Wednesday, August 18, 2010

(Champagne) Breakfast at Tiffany’s

Last weekend I went to New York to attend some of the pre-wedding events celebrating our daughter Eleni’s engagement to Emilio which will culminate in their wedding in Corfu, Greece on 10-10-10 (as mentioned in previous posts on this blog.)

It was a weekend full of unforgettable parties. On Saturday night, 20 friends took over the back room of the restaurant “Jadis” on Rivington Street for an engagement party, and on Sunday Eleni’s former apartment-mate, Katherine, hosted a shower in her Brooklyn home.

But one of the most delightful--because unexpected—events happened on Saturday morning when Emilio and Eleni invited us to come along to watch them pick out their wedding bands at Tiffany’s.

Exactly forty years earlier I walked into Tiffany’s with my soon-to-be husband Nick to pick out our gold wedding bands. As I recall, we did our shopping on Tiffany’s ground floor and the very thin gold band I selected cost about $40. His was larger and cost more.

This time, the wedding bands were being sold on the second floor, but first I marched everyone over to the left (uptown) wall of Tiffany’s ground floor to admire the huge Tiffany Yellow Diamond displayed in a small window in the wall, set in its “Bird on the Rock” Brooch, which was designed by the famous jeweler Jean Schlumberger. At 128.54 carats, it’s one of the largest diamonds in the world. It was discovered around 1877 in South Africa, and, after experts in Paris studied it for a year, it was carved into a cushion cut in 1878. Tiffany’s Paris head officer bought it for $18,000 and it was imported into the U.S. in 1879.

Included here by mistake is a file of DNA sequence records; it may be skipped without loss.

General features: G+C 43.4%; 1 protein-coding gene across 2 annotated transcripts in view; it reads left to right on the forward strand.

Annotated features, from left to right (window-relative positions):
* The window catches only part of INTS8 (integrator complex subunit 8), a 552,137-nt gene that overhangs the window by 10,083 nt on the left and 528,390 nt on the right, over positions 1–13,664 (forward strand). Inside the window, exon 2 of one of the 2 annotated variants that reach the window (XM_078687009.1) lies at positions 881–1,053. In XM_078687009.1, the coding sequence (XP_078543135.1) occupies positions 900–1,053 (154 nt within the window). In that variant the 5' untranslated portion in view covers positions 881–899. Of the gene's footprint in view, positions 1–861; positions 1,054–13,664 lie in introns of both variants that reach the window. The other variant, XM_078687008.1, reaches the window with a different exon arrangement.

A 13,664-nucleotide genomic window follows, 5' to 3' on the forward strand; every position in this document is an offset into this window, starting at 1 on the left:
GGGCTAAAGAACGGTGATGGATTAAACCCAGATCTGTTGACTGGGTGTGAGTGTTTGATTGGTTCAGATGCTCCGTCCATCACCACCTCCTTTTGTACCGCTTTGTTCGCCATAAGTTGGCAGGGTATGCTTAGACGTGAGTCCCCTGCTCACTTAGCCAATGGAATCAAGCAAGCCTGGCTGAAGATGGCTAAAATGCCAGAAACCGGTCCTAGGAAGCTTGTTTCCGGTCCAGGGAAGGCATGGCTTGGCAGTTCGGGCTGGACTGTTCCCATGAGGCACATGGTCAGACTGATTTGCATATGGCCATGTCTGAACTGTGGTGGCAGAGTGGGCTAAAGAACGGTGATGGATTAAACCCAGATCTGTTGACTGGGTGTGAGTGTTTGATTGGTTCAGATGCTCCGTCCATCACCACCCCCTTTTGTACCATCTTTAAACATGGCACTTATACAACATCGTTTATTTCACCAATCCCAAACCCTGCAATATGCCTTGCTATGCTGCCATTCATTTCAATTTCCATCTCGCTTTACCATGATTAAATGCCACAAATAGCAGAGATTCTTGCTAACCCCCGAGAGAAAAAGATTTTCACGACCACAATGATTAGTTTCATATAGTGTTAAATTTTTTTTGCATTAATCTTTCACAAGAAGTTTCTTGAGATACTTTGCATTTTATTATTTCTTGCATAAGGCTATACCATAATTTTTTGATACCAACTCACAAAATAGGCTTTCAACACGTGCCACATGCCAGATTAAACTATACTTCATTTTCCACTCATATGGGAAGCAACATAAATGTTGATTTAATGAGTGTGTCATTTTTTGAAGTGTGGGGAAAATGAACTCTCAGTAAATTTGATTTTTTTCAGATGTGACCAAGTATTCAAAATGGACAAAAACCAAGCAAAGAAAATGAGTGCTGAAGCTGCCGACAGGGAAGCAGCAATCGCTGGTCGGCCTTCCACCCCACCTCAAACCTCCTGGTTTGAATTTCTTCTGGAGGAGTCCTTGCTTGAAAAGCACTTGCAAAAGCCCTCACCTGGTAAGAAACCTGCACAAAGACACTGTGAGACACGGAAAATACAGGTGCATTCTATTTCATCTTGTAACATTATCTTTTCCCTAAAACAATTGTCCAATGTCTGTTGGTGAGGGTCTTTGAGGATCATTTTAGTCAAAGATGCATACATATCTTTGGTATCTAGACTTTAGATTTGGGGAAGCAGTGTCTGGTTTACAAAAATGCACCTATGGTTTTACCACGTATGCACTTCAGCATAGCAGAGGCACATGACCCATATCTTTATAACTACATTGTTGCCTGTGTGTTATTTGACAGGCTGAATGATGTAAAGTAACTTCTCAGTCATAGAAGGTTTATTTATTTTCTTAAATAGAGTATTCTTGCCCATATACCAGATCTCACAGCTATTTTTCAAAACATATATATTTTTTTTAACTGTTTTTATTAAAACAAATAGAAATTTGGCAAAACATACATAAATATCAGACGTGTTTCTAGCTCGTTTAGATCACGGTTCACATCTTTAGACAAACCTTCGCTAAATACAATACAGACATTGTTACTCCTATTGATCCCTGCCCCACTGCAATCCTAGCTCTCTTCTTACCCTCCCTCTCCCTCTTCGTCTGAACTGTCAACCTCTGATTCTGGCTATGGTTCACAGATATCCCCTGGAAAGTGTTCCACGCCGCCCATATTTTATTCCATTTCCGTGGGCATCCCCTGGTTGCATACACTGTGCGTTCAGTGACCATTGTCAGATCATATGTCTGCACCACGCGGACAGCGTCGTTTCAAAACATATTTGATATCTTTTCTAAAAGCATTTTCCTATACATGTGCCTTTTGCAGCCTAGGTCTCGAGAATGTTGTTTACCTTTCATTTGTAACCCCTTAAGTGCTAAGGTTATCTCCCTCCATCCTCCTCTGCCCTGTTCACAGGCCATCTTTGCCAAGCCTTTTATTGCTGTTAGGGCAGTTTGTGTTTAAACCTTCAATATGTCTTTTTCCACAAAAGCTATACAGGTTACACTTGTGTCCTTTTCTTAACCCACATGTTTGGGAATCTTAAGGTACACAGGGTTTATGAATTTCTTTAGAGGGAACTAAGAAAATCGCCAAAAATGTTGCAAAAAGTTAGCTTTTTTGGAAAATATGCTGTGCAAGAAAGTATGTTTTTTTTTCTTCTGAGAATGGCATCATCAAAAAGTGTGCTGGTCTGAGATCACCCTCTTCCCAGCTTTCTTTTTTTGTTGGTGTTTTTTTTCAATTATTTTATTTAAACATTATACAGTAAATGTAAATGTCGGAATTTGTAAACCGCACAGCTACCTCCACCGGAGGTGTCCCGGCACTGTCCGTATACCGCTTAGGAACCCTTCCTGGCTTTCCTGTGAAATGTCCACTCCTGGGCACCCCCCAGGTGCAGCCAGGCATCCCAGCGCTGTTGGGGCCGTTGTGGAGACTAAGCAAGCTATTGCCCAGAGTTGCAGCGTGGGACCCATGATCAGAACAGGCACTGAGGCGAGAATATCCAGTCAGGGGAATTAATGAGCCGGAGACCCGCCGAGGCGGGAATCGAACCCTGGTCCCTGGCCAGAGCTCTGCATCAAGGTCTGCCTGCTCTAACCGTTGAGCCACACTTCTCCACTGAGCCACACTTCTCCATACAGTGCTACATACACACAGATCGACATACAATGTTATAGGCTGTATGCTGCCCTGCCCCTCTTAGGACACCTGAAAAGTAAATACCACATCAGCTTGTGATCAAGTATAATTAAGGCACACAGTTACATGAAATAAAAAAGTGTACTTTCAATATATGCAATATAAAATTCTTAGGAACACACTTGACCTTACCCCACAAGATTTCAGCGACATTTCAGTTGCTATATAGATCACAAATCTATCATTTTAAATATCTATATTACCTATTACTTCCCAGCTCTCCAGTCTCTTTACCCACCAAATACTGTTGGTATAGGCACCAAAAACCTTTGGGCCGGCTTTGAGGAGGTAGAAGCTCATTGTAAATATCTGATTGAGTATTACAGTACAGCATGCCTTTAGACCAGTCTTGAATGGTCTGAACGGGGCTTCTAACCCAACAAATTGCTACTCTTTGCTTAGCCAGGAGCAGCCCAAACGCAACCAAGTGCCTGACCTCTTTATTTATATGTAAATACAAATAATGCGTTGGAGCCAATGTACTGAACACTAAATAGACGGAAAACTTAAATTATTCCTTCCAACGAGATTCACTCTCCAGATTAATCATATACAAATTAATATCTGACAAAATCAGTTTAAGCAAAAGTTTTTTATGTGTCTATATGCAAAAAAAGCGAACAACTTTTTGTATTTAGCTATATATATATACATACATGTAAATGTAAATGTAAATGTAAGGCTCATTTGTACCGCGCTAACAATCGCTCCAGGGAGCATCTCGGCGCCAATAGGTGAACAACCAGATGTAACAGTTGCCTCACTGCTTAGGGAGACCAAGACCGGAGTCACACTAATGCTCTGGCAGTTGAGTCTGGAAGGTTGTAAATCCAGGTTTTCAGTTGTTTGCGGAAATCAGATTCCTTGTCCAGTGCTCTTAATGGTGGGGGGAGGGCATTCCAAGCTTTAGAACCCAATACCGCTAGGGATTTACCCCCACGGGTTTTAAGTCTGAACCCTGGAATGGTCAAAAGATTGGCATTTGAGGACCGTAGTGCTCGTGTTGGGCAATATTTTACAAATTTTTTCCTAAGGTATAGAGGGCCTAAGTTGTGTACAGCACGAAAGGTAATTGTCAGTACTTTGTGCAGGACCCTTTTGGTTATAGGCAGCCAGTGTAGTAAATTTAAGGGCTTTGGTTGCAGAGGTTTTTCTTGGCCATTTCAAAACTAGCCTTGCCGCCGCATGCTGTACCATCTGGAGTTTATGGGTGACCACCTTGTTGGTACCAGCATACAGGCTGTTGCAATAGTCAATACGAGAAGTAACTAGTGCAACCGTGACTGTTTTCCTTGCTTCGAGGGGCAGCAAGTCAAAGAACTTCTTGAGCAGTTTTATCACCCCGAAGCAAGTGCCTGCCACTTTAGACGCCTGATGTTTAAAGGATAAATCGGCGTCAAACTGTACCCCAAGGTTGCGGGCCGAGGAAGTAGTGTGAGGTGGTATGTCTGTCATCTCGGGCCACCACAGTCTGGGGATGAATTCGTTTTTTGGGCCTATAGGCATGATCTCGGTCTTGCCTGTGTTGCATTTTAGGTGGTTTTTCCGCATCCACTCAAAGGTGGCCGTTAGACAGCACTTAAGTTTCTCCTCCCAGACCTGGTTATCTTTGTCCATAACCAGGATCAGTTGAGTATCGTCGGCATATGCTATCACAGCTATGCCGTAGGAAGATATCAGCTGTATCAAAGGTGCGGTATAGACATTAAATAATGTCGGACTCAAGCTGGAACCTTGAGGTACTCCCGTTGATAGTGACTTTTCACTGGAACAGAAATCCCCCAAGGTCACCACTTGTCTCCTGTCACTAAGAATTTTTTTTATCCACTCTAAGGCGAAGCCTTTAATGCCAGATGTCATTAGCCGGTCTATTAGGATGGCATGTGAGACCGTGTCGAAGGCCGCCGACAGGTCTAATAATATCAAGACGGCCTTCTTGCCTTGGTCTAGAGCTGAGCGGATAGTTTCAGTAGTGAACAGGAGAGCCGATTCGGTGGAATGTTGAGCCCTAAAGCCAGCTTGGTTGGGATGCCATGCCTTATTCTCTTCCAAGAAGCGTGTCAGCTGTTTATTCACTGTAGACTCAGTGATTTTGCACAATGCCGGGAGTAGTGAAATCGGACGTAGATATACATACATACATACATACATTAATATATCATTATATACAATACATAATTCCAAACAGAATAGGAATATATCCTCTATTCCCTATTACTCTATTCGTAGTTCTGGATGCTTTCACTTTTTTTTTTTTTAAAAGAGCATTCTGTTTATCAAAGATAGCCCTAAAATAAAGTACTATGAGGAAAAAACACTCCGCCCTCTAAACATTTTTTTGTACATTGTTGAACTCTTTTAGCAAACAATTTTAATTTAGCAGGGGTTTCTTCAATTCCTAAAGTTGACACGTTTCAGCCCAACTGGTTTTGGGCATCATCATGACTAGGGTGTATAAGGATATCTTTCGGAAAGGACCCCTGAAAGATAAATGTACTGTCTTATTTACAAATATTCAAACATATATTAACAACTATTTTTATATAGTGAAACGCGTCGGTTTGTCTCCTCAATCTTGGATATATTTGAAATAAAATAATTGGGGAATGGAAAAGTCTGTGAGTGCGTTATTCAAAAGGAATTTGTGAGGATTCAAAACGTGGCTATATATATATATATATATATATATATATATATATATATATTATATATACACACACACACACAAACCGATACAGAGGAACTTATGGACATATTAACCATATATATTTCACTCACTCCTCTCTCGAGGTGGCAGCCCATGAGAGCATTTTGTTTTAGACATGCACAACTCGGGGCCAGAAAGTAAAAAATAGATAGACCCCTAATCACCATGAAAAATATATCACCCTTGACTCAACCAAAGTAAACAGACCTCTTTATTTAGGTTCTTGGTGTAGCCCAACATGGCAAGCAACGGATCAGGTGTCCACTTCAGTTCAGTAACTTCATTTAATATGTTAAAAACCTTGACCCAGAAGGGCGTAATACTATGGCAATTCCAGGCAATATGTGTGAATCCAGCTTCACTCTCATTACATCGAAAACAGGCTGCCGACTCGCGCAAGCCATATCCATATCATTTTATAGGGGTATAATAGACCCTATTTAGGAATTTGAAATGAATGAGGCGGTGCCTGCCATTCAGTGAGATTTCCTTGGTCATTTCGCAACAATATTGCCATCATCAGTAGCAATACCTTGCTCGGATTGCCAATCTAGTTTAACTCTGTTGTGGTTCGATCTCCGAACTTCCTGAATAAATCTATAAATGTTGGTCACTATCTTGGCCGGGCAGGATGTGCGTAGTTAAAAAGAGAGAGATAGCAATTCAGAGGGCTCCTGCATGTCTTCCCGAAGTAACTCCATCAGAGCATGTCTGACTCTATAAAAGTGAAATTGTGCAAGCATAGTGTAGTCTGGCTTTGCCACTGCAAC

In 1983 the Tiffany Yellow Diamond was valued at $12,000,000. Seen by millions in almost seventy years of continuous display in Tiffany’s Fifth Avenue store, it has been worn by only two women—Audrey Hepburn, doing publicity for the 1961 film ”Breakfast at Tiffany’s” and socialite Mrs. Sheldon Whitehouse at the Tiffany Ball in 1957. Luckily, it does not have the reputation of being cursed (like the Hope Diamond).

Tiffany’s was crowded with tourists last Saturday. Taking the elevator to the second floor, we gave Eleni and Emilio some room and time to choose the wedding bands they liked best. They finally settled on matching bands with gold edges and a platinum band in the center.

The salesman went away to write up the sale, then he seated the couple at a lower section of the counter and produced two flutes of champagne to toast their purchase, accompanied by two delectable petit-four pastries frosted to look like tiny Tiffany boxes.

I loved the unexpected celebration—and so did they! It lifted the choice of their wedding bands from a simple jewelry purchase to a ritual celebrating the beginning of their new life together.

As we left the store, I could be heard muttering that forty years ago, when purchasing our simple gold bands, Nick and I saw no signs of champagne or petits fours…but if I remember correctly in “Breakfast at Tiffany’s” Audrey Hepburn doesn’t get champagne or any sort of breakfast at Tiffany’s—she has to bring her own to eat while gazing wistfully through the store's windows at the treasures within.

But last weekend I got to enjoy my daughter’s champagne breakfast at Tiffany’s vicariously. It was a gratifying and unexpected milestone in the celebrations leading up to the wedding itself in Corfu on 10-10-10.

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